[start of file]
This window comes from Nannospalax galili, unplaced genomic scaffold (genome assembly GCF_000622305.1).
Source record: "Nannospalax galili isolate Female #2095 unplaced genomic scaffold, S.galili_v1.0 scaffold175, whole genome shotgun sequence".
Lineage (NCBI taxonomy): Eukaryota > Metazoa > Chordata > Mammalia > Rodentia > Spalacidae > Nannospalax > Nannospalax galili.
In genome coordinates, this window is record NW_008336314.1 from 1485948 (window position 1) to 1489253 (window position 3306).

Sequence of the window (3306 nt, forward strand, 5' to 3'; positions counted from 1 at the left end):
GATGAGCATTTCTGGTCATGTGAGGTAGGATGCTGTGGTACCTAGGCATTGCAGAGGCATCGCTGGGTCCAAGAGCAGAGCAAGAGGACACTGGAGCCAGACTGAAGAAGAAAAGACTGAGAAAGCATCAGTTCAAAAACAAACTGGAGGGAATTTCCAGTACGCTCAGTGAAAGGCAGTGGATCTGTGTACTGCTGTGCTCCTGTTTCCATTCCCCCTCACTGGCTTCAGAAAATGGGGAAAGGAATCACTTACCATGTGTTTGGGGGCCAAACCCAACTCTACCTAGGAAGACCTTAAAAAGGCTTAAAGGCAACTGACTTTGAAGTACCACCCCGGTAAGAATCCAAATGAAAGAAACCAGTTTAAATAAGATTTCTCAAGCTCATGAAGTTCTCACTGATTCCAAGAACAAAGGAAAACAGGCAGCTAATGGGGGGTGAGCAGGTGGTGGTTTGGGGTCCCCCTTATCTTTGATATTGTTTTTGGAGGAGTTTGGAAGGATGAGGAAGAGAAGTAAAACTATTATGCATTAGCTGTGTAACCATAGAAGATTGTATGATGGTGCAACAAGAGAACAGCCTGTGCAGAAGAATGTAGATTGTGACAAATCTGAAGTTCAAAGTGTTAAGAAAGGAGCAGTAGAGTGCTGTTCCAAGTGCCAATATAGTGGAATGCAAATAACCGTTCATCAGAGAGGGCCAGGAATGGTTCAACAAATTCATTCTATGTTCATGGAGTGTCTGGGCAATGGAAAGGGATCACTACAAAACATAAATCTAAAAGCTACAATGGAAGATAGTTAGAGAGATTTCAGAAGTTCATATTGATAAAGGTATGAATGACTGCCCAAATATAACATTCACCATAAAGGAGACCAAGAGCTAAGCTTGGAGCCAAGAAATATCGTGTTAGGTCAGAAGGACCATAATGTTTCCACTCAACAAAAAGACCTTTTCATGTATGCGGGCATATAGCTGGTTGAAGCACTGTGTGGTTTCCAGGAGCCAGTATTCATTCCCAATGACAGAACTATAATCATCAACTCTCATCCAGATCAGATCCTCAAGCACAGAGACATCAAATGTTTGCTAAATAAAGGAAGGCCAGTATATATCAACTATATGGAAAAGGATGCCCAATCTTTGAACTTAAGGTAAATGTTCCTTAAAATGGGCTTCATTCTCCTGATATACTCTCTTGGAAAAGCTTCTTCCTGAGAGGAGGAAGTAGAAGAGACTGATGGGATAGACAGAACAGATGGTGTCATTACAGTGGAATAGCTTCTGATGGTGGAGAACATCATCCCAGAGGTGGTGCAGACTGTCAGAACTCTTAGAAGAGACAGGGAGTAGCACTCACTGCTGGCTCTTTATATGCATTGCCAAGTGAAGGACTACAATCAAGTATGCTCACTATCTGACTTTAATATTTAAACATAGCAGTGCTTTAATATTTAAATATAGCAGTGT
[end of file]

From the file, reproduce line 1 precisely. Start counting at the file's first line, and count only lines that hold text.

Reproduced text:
This window comes from Nannospalax galili, unplaced genomic scaffold (genome assembly GCF_000622305.1).